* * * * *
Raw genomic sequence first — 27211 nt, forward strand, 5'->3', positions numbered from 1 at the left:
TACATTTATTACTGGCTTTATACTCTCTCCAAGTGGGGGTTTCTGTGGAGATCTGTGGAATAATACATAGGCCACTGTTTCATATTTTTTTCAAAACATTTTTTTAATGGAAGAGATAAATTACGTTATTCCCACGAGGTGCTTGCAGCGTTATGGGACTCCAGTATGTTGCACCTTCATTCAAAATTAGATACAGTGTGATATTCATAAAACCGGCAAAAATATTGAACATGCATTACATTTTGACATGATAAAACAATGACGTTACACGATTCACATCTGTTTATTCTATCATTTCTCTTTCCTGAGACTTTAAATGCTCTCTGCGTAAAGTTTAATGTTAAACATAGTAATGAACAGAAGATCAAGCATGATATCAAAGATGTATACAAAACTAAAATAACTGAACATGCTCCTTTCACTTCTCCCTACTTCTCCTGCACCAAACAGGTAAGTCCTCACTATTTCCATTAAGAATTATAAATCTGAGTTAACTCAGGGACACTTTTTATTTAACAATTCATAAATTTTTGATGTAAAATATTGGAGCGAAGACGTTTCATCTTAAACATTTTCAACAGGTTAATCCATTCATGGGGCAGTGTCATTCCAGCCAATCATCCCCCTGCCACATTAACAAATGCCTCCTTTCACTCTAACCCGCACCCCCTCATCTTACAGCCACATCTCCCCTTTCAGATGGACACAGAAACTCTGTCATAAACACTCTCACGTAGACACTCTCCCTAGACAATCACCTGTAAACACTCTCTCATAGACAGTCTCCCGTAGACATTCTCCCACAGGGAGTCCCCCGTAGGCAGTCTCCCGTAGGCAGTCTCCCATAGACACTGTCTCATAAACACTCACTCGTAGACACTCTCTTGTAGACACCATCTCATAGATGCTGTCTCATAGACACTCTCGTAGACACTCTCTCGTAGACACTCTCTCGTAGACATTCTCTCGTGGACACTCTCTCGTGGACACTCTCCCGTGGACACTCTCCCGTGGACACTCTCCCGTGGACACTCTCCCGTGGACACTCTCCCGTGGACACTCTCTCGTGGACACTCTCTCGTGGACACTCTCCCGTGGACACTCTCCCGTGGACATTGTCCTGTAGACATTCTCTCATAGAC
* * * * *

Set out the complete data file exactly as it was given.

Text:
Raw genomic sequence first — 27211 nt, forward strand, 5'->3', positions numbered from 1 at the left:
TACATTTATTACTGGCTTTATACTCTCTCCAAGTGGGGGTTTCTGTGGAGATCTGTGGAATAATACATAGGCCACTGTTTCATATTTTTTTCAAAACATTTTTTTAATGGAAGAGATAAATTACGTTATTCCCACGAGGTGCTTGCAGCGTTATGGGACTCCAGTATGTTGCACCTTCATTCAAAATTAGATACAGTGTGATATTCATAAAACCGGCAAAAATATTGAACATGCATTACATTTTGACATGATAAAACAATGACGTTACACGATTCACATCTGTTTATTCTATCATTTCTCTTTCCTGAGACTTTAAATGCTCTCTGCGTAAAGTTTAATGTTAAACATAGTAATGAACAGAAGATCAAGCATGATATCAAAGATGTATACAAAACTAAAATAACTGAACATGCTCCTTTCACTTCTCCCTACTTCTCCTGCACCAAACAGGTAAGTCCTCACTATTTCCATTAAGAATTATAAATCTGAGTTAACTCAGGGACACTTTTTATTTAACAATTCATAAATTTTTGATGTAAAATATTGGAGCGAAGACGTTTCATCTTAAACATTTTCAACAGGTTAATCCATTCATGGGGCAGTGTCATTCCAGCCAATCATCCCCCTGCCACATTAACAAATGCCTCCTTTCACTCTAACCCGCACCCCCTCATCTTACAGCCACATCTCCCCTTTCAGATGGACACAGAAACTCTGTCATAAACACTCTCACGTAGACACTCTCCCTAGACAATCACCTGTAAACACTCTCTCATAGACAGTCTCCCGTAGACATTCTCCCACAGGGAGTCCCCCGTAGGCAGTCTCCCGTAGGCAGTCTCCCATAGACACTGTCTCATAAACACTCACTCGTAGACACTCTCTTGTAGACACCATCTCATAGATGCTGTCTCATAGACACTCTCGTAGACACTCTCTCGTAGACACTCTCTCGTAGACATTCTCTCGTGGACACTCTCTCGTGGACACTCTCCCGTGGACACTCTCCCGTGGACACTCTCCCGTGGACACTCTCCCGTGGACACTCTCCCGTGGACACTCTCTCGTGGACACTCTCTCGTGGACACTCTCCCGTGGACACTCTCCCGTGGACATTGTCCTGTAGACATTCTCTCATAGAC